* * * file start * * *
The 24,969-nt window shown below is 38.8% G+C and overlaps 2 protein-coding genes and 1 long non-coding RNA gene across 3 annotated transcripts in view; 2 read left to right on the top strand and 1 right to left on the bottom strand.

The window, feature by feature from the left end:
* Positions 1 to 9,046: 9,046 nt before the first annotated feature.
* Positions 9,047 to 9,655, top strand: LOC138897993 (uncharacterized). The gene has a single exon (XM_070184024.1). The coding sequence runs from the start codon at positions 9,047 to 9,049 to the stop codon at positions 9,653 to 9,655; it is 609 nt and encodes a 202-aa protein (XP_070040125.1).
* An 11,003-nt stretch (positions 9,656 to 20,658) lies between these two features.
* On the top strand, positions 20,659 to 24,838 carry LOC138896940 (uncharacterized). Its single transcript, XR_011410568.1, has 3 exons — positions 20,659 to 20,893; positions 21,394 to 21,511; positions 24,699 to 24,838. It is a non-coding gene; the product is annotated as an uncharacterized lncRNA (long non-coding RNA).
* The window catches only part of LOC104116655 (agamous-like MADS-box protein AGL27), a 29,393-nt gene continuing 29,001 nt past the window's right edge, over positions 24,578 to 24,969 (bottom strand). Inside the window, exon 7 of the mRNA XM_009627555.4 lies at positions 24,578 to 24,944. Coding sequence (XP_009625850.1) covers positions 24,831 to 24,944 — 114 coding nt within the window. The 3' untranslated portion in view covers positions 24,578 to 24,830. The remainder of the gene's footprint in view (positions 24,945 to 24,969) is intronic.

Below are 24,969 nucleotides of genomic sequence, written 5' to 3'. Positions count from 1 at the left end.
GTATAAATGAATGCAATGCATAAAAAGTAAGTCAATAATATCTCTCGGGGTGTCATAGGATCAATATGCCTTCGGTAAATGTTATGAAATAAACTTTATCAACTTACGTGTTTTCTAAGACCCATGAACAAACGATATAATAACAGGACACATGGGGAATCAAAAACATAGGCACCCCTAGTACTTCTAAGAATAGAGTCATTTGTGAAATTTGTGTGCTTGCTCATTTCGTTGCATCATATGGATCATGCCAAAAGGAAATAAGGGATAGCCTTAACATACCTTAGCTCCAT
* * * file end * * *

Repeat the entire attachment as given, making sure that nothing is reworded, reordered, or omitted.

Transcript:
The 24,969-nt window shown below is 38.8% G+C and overlaps 2 protein-coding genes and 1 long non-coding RNA gene across 3 annotated transcripts in view; 2 read left to right on the top strand and 1 right to left on the bottom strand.

The window, feature by feature from the left end:
* Positions 1 to 9,046: 9,046 nt before the first annotated feature.
* Positions 9,047 to 9,655, top strand: LOC138897993 (uncharacterized). The gene has a single exon (XM_070184024.1). The coding sequence runs from the start codon at positions 9,047 to 9,049 to the stop codon at positions 9,653 to 9,655; it is 609 nt and encodes a 202-aa protein (XP_070040125.1).
* An 11,003-nt stretch (positions 9,656 to 20,658) lies between these two features.
* On the top strand, positions 20,659 to 24,838 carry LOC138896940 (uncharacterized). Its single transcript, XR_011410568.1, has 3 exons — positions 20,659 to 20,893; positions 21,394 to 21,511; positions 24,699 to 24,838. It is a non-coding gene; the product is annotated as an uncharacterized lncRNA (long non-coding RNA).
* The window catches only part of LOC104116655 (agamous-like MADS-box protein AGL27), a 29,393-nt gene continuing 29,001 nt past the window's right edge, over positions 24,578 to 24,969 (bottom strand). Inside the window, exon 7 of the mRNA XM_009627555.4 lies at positions 24,578 to 24,944. Coding sequence (XP_009625850.1) covers positions 24,831 to 24,944 — 114 coding nt within the window. The 3' untranslated portion in view covers positions 24,578 to 24,830. The remainder of the gene's footprint in view (positions 24,945 to 24,969) is intronic.

Below are 24,969 nucleotides of genomic sequence, written 5' to 3'. Positions count from 1 at the left end.
GTATAAATGAATGCAATGCATAAAAAGTAAGTCAATAATATCTCTCGGGGTGTCATAGGATCAATATGCCTTCGGTAAATGTTATGAAATAAACTTTATCAACTTACGTGTTTTCTAAGACCCATGAACAAACGATATAATAACAGGACACATGGGGAATCAAAAACATAGGCACCCCTAGTACTTCTAAGAATAGAGTCATTTGTGAAATTTGTGTGCTTGCTCATTTCGTTGCATCATATGGATCATGCCAAAAGGAAATAAGGGATAGCCTTAACATACCTTAGCTCCAT